Algeria is preparing a new investment law to improve its business climate and attract foreign investors.
The intention is to boost the non-energy sector, Prime Minister Ayman Benabderrahmane said on Thursday.
He also announced plans to develop the country's small stock exchange and launch banking and financial reforms to find new funding sources for the oil-reliant economy.
Opec member Algeria, which relies heavily on oil and gas exports, faces financial problems caused by lower energy earnings. The situation worsened during the coronavirus pandemic, which hit crude demand and pressured international prices.
The North African country has so far failed to reduce its reliance on energy despite promises to develop the non-energy sector, with local and foreign investors complaining about obstacles, including bureaucracy.
"The government is working on a deep review of the investment law to take care of the various concerns of businessmen and the obstacles that prevented the realisation of projects," Mr Benabderrahmane, who is also finance minister, told parliament after debating the government action plan.
"We want to create an attractive investment environment to attract foreign direct investment to our country."
The new law will be ready within a few weeks to be submitted to legislators for debate, he said, but provided no details on plans.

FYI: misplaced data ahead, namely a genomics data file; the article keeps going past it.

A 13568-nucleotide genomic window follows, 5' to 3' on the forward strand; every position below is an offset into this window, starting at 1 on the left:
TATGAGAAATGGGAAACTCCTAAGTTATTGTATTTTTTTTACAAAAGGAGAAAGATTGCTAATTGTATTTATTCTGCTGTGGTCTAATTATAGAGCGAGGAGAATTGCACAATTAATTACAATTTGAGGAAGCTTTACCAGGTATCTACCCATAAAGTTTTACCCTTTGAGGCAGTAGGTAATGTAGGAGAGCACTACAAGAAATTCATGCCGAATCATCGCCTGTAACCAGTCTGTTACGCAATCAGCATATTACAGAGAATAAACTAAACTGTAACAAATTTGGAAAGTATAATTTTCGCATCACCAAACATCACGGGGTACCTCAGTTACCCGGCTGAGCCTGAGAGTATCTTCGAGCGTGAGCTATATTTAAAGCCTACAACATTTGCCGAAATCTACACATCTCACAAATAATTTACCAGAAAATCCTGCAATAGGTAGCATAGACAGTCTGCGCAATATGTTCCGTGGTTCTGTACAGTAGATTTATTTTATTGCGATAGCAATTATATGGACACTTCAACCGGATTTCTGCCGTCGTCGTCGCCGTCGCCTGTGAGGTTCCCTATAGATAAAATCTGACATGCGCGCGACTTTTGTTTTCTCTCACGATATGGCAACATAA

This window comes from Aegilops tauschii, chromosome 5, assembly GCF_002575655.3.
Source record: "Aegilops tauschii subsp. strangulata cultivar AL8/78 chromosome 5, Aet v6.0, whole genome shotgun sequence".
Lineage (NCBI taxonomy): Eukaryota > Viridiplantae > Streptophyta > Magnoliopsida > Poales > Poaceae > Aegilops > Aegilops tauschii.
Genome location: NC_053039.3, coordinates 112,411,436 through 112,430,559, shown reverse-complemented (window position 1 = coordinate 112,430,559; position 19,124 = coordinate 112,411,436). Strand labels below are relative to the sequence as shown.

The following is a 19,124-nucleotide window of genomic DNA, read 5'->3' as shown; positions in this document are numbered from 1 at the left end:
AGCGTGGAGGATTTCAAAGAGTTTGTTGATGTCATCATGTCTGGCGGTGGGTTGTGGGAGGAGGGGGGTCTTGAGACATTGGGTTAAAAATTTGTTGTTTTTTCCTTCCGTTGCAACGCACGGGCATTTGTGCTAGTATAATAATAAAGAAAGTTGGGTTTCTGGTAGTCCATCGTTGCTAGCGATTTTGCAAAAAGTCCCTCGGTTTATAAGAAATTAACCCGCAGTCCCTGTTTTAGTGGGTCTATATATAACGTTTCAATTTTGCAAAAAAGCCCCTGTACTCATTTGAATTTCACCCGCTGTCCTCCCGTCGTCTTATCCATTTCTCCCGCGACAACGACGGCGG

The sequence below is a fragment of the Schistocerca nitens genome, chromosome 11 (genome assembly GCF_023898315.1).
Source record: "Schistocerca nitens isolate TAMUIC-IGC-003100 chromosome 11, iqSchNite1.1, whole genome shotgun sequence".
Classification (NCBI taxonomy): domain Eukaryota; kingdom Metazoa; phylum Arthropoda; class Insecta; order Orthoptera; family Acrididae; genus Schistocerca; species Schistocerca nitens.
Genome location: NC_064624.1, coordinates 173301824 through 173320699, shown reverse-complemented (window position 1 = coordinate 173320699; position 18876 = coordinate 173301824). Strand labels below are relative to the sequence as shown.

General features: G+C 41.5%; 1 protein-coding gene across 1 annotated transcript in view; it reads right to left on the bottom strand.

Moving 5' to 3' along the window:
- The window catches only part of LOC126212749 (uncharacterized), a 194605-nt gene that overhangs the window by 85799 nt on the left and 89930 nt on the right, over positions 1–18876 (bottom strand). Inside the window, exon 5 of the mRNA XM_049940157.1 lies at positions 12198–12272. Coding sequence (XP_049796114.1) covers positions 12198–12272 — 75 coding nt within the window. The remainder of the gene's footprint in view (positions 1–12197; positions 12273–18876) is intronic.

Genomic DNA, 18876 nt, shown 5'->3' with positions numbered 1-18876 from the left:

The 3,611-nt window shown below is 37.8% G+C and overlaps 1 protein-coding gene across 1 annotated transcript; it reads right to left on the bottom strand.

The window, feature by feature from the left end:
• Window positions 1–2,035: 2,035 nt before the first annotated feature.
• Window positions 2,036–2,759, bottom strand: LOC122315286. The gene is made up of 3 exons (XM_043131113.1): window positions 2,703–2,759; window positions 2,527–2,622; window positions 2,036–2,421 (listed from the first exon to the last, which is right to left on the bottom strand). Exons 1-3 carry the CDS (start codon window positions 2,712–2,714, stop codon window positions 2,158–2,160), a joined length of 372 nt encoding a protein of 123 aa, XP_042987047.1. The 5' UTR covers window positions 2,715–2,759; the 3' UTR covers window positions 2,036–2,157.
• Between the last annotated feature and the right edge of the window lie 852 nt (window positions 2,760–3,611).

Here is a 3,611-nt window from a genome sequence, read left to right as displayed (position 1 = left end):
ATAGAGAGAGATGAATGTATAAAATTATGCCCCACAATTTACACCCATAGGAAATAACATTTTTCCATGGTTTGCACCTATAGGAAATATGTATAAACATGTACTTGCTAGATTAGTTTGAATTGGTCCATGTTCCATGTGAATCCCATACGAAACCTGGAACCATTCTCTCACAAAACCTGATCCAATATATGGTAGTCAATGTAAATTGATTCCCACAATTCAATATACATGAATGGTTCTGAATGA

Legislation approved last year allowed foreign investors to take majority stakes in projects in non-strategic sectors to diversify the economy away from oil and gas. Strategic sectors include mainly energy and pharmaceutical industries.
The new investment law will be accompanied by other measures to seek new financing sources, including developing the Algiers stock exchange, improving banks management, encouraging partnerships between private and state companies to carry out major projects and opening door to a greater role for Islamic finances, Mr Benaberrahmane said.
"The banking and financial reform will allow a transparent and efficient management," he said, repeating that the government will sell stakes in some of the country's six state banks.
The Algiers bourse is still one of the world's smallest, with a low capitalisation compared with neighbouring Tunisia and Morocco.
"We want to have alternative funding methods," Mr Benabderrahmane said.